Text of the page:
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Saw Manufacturer Seeks New Trial in Case of Amputated Butcher

A kitchen equipment manufacturer ordered to pay a multimillion-dollar verdict to a grocery store butcher whose arm was amputated by a meat saw asked an 11th Circuit panel Wednesday for a new trial on the butcher’s negligence lawsuit.

ATLANTA (CN) — A kitchen equipment manufacturer ordered to pay a multimillion-dollar verdict to a grocery store butcher whose arm was amputated by a meat saw asked an 11th Circuit panel Wednesday for a new trial on the butcher’s negligence lawsuit.

Danny Crawford was using a vertical band saw to cut meat in a Jacksonville, Florida, supermarket on a busy Sunday morning in February 2015. Crawford was supervising half a dozen employees in the noisy meat room when he stepped away from the power saw while it was still running to reach for a nearby knife.

The Elbert P. Tuttle U.S. Courthouse in Atlanta, home of the 11th Circuit Court of Appeals. (Photo via Eoghanacht/Wikipedia Commons)

The Hobart Model 6614 vertical band saw, which was manufactured by ITW Food Equipment Group LLC, did not have an automatic blade guard.

While he was distracted, Crawford’s right arm touched the saw blade. The machine immediately amputated his right arm below the elbow.

Crawford and his wife Betty Ann sued ITW in November 2016 for negligence and product liability, claiming that the company failed to properly design the saw to include a shield that would automatically guard the blade when not in use.

After a four-day trial in May 2018, a jury returned a verdict in favor of Crawford in the amount of $10 million plus an addition $3.5 million for his wife. The jury decided that Crawford was 70% negligent but that the manufacturer’s design of the saw was the legal cause of his injury.

An amended judgment was entered in favor of Crawford for $2.9 million and $1 million for his wife.

On Wednesday, an attorney representing ITW asked a three-judge panel of the Atlanta-based appeals court to reverse U.S. District Judge Henry Adams Jr.’s February 2019 order denying her client’s motion for judgment as a matter of law or for a new trial.

Elizabeth Wright of Thompson Hine acknowledged that Crawford experienced a “tragic accident” but said that the district court did not fulfill “its role to ensure that only appropriate expert testimony and evidence was presented” at trial.

Wright told the 11th Circuit panel that the Crawfords failed to prove the meat saw was defective and that their experts’ testimony was inadmissible.

At trial, the couple presented the testimony of Ralph Barnett, a mechanical and aerospace engineering professor at the Illinois Institute of Technology, who testified that ITW did not use reasonable care in its design of the saw’s blade guard.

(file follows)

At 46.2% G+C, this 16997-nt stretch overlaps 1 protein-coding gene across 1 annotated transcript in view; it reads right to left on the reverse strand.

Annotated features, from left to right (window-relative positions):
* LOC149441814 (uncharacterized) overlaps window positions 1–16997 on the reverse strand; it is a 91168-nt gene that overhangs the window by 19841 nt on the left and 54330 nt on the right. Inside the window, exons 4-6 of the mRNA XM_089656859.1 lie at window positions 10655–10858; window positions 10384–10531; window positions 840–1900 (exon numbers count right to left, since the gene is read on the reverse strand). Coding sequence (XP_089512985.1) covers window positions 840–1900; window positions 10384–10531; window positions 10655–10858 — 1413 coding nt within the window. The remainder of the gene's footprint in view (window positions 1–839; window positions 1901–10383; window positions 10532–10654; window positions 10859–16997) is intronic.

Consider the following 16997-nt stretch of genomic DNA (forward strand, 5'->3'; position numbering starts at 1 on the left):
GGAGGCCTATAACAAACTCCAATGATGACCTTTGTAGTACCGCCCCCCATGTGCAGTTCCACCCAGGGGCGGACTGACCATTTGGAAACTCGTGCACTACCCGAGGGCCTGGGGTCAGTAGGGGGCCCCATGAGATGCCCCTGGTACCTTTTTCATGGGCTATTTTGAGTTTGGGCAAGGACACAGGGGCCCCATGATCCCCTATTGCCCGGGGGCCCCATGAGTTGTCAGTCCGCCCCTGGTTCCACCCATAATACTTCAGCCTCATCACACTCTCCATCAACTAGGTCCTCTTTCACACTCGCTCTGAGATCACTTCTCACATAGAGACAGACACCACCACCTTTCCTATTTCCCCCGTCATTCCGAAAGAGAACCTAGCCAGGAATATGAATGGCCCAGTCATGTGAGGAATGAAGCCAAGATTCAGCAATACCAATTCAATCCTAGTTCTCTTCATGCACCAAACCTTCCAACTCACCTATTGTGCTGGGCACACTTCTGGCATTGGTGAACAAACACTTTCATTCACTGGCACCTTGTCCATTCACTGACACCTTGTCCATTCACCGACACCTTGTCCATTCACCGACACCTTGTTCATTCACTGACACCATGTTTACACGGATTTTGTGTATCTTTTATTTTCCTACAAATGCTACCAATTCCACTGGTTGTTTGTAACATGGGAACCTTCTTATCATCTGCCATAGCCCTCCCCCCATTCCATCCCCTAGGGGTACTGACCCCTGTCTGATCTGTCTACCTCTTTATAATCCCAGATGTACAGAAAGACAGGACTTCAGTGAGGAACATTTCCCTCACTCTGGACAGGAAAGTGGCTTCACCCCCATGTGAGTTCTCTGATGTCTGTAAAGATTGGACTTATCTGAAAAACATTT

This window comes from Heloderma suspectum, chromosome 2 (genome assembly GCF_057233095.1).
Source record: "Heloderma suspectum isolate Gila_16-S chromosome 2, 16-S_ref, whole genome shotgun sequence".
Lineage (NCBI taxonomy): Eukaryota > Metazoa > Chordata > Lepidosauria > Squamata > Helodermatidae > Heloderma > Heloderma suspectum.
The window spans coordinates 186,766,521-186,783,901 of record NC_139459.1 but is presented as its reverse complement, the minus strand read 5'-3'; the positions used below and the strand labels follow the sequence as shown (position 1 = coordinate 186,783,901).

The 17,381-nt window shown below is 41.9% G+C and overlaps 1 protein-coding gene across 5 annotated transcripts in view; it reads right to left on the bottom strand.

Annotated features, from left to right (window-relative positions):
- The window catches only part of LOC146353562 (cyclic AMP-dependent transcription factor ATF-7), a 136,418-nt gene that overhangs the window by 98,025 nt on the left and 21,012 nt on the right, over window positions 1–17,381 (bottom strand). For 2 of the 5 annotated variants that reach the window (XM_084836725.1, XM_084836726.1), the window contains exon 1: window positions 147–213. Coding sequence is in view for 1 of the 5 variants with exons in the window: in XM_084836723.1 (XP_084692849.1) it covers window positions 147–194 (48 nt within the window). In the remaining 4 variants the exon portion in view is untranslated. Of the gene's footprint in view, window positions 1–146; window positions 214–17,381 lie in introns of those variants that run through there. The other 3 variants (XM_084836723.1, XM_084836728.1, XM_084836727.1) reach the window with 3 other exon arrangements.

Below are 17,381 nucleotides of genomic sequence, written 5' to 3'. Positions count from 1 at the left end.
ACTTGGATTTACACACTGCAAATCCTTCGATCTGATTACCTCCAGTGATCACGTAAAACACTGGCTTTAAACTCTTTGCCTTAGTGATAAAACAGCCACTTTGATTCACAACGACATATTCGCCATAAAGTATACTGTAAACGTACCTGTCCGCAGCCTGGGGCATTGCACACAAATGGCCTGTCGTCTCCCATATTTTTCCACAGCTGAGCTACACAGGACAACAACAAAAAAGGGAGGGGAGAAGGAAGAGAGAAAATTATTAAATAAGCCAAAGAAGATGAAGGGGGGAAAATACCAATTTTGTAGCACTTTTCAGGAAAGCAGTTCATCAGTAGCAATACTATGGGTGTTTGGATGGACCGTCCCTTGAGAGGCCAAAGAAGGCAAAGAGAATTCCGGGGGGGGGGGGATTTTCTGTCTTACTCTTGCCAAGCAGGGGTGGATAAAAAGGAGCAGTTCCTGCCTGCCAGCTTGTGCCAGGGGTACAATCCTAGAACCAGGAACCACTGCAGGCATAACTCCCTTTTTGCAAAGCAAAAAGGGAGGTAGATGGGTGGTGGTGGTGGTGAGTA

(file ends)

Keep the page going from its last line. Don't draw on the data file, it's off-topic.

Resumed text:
But Wright argued Wednesday that Crawford was fully at fault for the accident, not the manufacturer.

“I believe that it is obvious that if you’re inattentive, this is going to happen. There is no evidence that there has ever been any notice to [ITW] of anyone doing what Mr. Crawford has done. With 150,000 meat saws out there over 70 years, no one has ever claimed they walked away, leaving a meat saw running with the blade guard completely exposed,” the attorney said.  

Wright pointed out that Crawford admitted during the trial that it would be reasonable for the manufacturer to assume he would lower the guard when he walked away from the saw.

“If you’re going to look at whether there was reasonableness here and defect, the evidence in the record is to the contrary. What [ITW] did was reasonable and what Mr. Crawford did was not,” she told the panel.

Arguing on behalf of the Crawfords, Tallahassee-based attorney John Mills asked the panel to uphold Adams’ ruling.

“The purpose of tort law is to encourage changes in behavior. We don’t just say we’re not going to have seatbelts because nobody’s put them in before, or we’re not going to have a blade guard because nobody’s done that before,” Mills said. “The evidence was that [ITW] never considered protecting the blade because they just didn’t think it was a problem.”

He added, “Leaving a super dangerous piece of equipment running in full operation with no guard – they never considered protecting against that. Had they considered protecting against that, it would have been easy to do.”

The panel was comprised of Senior U.S. Circuit Judge R. Lanier Anderson III, a Jimmy Carter appointee, U.S. Circuit Judge Adalberto Jordan, a Barack Obama appointee, and Senior U.S. Circuit Judge Gerald Tjoflat, a Gerald Ford appointee.

It is unclear when the judges will issue a ruling in the case.

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